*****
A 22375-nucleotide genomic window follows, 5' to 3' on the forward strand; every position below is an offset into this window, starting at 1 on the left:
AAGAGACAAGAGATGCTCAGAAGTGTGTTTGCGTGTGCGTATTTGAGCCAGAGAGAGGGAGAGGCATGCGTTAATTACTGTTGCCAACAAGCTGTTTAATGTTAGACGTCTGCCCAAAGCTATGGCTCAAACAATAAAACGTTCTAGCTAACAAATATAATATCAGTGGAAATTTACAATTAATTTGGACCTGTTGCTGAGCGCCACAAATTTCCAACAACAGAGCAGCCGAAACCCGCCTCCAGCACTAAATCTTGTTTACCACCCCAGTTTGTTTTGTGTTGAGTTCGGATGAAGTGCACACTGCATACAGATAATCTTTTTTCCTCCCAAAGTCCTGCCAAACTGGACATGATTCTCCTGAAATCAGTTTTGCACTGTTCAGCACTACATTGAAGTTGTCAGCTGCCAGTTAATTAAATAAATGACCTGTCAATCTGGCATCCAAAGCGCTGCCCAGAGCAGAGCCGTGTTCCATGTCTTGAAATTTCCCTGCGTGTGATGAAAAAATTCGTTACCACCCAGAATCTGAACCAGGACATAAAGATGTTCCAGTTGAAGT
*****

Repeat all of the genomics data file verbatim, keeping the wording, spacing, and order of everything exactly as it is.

A 22375-nucleotide genomic window follows, 5' to 3' on the forward strand; every position below is an offset into this window, starting at 1 on the left:
AAGAGACAAGAGATGCTCAGAAGTGTGTTTGCGTGTGCGTATTTGAGCCAGAGAGAGGGAGAGGCATGCGTTAATTACTGTTGCCAACAAGCTGTTTAATGTTAGACGTCTGCCCAAAGCTATGGCTCAAACAATAAAACGTTCTAGCTAACAAATATAATATCAGTGGAAATTTACAATTAATTTGGACCTGTTGCTGAGCGCCACAAATTTCCAACAACAGAGCAGCCGAAACCCGCCTCCAGCACTAAATCTTGTTTACCACCCCAGTTTGTTTTGTGTTGAGTTCGGATGAAGTGCACACTGCATACAGATAATCTTTTTTCCTCCCAAAGTCCTGCCAAACTGGACATGATTCTCCTGAAATCAGTTTTGCACTGTTCAGCACTACATTGAAGTTGTCAGCTGCCAGTTAATTAAATAAATGACCTGTCAATCTGGCATCCAAAGCGCTGCCCAGAGCAGAGCCGTGTTCCATGTCTTGAAATTTCCCTGCGTGTGATGAAAAAATTCGTTACCACCCAGAATCTGAACCAGGACATAAAGATGTTCCAGTTGAAGT